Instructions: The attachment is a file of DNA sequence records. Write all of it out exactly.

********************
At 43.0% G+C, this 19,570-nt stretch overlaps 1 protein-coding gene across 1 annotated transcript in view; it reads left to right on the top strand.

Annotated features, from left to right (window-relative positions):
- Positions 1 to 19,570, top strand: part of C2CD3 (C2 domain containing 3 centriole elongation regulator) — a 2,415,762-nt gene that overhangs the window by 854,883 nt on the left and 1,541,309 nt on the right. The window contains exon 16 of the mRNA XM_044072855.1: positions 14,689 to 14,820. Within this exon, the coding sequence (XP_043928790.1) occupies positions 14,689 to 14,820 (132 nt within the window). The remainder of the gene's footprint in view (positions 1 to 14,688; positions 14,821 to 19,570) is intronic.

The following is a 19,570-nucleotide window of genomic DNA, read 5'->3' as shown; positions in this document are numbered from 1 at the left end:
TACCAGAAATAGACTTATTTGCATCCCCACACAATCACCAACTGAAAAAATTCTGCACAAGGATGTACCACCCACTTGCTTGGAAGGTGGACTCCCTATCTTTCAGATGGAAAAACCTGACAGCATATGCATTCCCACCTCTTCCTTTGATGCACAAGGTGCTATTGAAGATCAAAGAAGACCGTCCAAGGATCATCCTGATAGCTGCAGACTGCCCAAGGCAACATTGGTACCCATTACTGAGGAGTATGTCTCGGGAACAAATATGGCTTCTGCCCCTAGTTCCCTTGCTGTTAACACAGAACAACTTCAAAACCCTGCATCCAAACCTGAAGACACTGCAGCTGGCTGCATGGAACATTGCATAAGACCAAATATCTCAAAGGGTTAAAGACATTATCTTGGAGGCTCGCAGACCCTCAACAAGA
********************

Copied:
At 43.0% G+C, this 19,570-nt stretch overlaps 1 protein-coding gene across 1 annotated transcript in view; it reads left to right on the top strand.

Annotated features, from left to right (window-relative positions):
- Positions 1 to 19,570, top strand: part of C2CD3 (C2 domain containing 3 centriole elongation regulator) — a 2,415,762-nt gene that overhangs the window by 854,883 nt on the left and 1,541,309 nt on the right. The window contains exon 16 of the mRNA XM_044072855.1: positions 14,689 to 14,820. Within this exon, the coding sequence (XP_043928790.1) occupies positions 14,689 to 14,820 (132 nt within the window). The remainder of the gene's footprint in view (positions 1 to 14,688; positions 14,821 to 19,570) is intronic.

The following is a 19,570-nucleotide window of genomic DNA, read 5'->3' as shown; positions in this document are numbered from 1 at the left end:
TACCAGAAATAGACTTATTTGCATCCCCACACAATCACCAACTGAAAAAATTCTGCACAAGGATGTACCACCCACTTGCTTGGAAGGTGGACTCCCTATCTTTCAGATGGAAAAACCTGACAGCATATGCATTCCCACCTCTTCCTTTGATGCACAAGGTGCTATTGAAGATCAAAGAAGACCGTCCAAGGATCATCCTGATAGCTGCAGACTGCCCAAGGCAACATTGGTACCCATTACTGAGGAGTATGTCTCGGGAACAAATATGGCTTCTGCCCCTAGTTCCCTTGCTGTTAACACAGAACAACTTCAAAACCCTGCATCCAAACCTGAAGACACTGCAGCTGGCTGCATGGAACATTGCATAAGACCAAATATCTCAAAGGGTTAAAGACATTATCTTGGAGGCTCGCAGACCCTCAACAAGA